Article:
11/10/2011 11:12 am ET | Updated Jan 23, 2014

The New Anarchists

At the same time that many Republicans are calling President Obama a Socialist, the Grand Old Party is becoming indistinguishable from the most radical revolutionary movement in world history.

I refer to Anarchism, the political theory that holds the state to be unnecessary and invidious, a constraint on the freedom of the individual. Sound familiar? You bet it is. The anti-government policies being proclaimed today in the halls of Congress, during Republican Presidential debates, and on the stump, are virtually indistinguishable from those once held by the Anarchists. Michele Bachmann, Rick Perry, and Herman Cain, shake hands with Pierre-Joseph Proudhon and Mikhail Bakunin.

The word Anarchism derives from the Greek "anarchia" or "anarchos" which means being without a ruler. Anarchists are driven by such fervent hatred of government that they have often practiced political assassination as an extension of their political theory. It was an Anarchist named Leon Czolgosz who shot President William McKinley in 1901 for being an enemy of the people (defending Czolgosz, the Anarchist Emma Goldman compared him to Marcus Junius Brutus, who helped kill Julius Caesar in the Capoitol!).

In much the same way, the Republican party has now become dominated by fanatics who would cut the link between constitutional democracy and individual freedom, and let the government float out to sea. The party of Abraham Lincoln has now abandoned the social conscience that helped it end slavery in the 19th Century, and that impelled it to collaborate in the 20th with Franklin Roosevelt and Lyndon Johnson in devising programs for the needy. This fall from moderation is an obvious attempt to placate those latter-day Know-Nothings known as the Tea Party, who, again like the Anarchists, have few positive policies, only negatives ones. How else to explain the current Republican craze to slash entitlement programs like Medicare and Social Security while doing nothing whatsoever to help Obama provide the jobs that would help do away with entitlements?

Obviously, these New Anarchists are no longer representing the working classes, or even the middle classes, but rather a considerably smaller group of the leisure classes. Right-wing and left-wing are now descriptive more of geographic directions than political positions. Indeed, even the Occupy Wall Street movement, for all its worthy impulses, has Anarchist impulses in its leaderlessness and its absence of specific purpose. Still, right-wing and left-wing Anarchism share the same goals. Government must be prevented from any serious oversight of its citizenry, not to mention of banks and corporations, and (in the case of the New Anarchists) the wealthy must be protected against any threat to their coffers in the form of regulation or taxation. Government entitlements, in short, should now go to the rich rather than the poor, and any executive measures that do not satisfy corporate interests should be scrapped. (Even a one-time moderate like Mitt Romney is now calling for the end of the National Endowment of the Arts, the National Endowment of the Humanities, and Public Broadcasting -- among the few government initiatives promoting free expression, and therefore inevitably the most meagerly supported programs in the entire budget).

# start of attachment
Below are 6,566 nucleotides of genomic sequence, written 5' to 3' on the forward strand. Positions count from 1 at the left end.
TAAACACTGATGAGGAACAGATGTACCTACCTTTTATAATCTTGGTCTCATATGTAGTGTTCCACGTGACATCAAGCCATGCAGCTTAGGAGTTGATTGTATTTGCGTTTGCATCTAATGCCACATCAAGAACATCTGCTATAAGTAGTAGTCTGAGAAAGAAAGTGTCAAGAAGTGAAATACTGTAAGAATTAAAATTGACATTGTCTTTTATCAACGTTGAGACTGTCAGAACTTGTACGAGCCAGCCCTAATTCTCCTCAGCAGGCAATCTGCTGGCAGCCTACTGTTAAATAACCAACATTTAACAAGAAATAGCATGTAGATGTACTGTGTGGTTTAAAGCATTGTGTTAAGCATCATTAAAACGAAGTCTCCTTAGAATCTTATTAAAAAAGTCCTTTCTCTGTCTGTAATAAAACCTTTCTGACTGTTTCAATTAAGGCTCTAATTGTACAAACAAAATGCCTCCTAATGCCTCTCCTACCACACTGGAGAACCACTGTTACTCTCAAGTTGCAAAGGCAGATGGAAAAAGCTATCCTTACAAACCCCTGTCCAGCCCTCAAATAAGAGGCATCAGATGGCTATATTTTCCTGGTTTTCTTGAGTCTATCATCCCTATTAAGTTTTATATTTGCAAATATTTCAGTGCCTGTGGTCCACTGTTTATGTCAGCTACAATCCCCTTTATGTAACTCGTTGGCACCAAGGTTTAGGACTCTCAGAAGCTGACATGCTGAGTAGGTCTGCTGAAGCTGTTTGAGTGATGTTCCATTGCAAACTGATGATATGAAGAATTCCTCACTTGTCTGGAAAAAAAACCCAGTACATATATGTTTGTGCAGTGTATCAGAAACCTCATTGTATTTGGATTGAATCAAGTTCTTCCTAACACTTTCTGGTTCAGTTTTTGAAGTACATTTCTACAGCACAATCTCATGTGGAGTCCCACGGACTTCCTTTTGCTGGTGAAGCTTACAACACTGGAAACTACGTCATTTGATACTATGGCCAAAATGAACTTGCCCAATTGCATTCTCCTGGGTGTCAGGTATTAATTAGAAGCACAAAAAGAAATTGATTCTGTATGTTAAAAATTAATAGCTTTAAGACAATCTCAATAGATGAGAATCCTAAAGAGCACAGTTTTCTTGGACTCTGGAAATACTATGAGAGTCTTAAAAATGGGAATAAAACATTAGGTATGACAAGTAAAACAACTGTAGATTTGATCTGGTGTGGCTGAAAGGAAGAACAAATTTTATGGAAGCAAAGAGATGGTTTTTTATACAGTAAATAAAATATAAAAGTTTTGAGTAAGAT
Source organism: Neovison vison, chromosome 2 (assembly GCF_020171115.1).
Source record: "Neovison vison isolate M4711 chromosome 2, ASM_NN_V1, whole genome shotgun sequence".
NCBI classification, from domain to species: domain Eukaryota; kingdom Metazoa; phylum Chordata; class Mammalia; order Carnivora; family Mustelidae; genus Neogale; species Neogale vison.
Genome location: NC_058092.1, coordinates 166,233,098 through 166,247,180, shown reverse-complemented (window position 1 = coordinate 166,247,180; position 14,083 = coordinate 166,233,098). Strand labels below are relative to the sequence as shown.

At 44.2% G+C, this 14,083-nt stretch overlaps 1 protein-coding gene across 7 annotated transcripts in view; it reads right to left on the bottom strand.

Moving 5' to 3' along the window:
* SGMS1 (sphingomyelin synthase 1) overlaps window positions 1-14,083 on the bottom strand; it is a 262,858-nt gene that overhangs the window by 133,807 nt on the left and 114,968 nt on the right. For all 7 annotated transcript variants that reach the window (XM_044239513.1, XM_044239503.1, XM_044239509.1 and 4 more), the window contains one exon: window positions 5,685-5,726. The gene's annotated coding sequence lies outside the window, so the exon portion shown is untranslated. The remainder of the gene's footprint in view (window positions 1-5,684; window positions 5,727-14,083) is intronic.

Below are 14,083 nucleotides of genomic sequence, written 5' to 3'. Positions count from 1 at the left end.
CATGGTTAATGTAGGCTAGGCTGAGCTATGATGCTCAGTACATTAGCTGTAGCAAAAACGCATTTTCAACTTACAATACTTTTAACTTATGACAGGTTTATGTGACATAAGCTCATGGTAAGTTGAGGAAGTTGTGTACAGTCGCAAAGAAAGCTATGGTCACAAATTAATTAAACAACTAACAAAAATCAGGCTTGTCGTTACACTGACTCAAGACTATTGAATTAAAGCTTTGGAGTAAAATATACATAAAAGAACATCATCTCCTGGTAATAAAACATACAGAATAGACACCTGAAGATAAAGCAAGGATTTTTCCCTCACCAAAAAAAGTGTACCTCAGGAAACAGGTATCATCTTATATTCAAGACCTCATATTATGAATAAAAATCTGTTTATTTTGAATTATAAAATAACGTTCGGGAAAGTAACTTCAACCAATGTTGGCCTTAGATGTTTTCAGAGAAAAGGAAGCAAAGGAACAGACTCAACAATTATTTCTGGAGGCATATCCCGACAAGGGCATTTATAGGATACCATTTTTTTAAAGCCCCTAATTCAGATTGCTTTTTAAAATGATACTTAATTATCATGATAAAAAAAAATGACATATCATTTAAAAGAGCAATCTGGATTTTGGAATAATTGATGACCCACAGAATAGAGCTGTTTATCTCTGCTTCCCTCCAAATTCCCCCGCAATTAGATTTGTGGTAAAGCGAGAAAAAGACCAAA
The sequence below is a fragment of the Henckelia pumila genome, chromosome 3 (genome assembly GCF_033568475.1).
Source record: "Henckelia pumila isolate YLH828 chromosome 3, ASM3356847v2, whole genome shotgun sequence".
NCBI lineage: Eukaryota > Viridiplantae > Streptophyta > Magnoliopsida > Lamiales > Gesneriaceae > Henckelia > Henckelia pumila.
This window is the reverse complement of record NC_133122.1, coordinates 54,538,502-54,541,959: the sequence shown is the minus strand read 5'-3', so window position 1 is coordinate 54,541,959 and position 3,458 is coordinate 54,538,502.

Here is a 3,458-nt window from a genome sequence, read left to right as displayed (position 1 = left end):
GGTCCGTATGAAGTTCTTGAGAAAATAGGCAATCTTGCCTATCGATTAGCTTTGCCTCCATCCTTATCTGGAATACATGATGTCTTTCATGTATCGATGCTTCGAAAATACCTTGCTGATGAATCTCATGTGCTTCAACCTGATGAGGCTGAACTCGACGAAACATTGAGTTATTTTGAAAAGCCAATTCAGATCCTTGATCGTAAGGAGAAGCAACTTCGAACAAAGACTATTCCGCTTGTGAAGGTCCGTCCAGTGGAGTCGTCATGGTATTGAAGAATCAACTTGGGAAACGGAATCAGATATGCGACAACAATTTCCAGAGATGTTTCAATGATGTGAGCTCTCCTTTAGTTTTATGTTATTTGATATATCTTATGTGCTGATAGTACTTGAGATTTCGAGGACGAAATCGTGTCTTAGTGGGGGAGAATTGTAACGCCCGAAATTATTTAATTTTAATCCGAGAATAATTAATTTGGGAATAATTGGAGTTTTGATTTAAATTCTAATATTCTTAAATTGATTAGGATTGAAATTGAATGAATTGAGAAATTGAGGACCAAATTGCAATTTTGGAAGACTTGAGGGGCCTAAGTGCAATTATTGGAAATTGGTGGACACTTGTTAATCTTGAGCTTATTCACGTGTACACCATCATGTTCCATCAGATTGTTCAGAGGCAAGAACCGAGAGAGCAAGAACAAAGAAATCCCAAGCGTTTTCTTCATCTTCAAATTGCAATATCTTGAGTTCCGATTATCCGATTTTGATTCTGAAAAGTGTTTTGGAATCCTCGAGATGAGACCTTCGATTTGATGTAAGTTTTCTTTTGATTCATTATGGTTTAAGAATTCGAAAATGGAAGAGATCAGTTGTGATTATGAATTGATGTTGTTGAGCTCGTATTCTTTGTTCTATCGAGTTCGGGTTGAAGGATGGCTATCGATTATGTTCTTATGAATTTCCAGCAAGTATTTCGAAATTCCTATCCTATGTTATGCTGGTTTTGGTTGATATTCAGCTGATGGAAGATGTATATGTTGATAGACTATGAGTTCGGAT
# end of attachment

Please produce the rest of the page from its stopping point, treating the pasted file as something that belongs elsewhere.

The New Anarchists can hardly boast the intellectual power of Proudhon and Bakunin. But they are motivated by the same zeal and, shall we say, the same self-delusion? There is a character in Eugene O'Neill's The Iceman Cometh named Hugo Kalmar, described as "a one-time editor of Anarchist periodicals." He claims to love only the proletariat, the "leedle peoples," and speaks of providing them with free hot dogs and wine under the willow trees. In a drunken moment, however, he blurts out, "I vill lead them! I vill be like a Gott to them! They vill be my slaves."

O'Neill was an expert on illusions. What would he have said about these new radicals in our midst, and their pretense to be representing the anti-government impulses of the American people while serving only corporate interests and their own thirst for political power?

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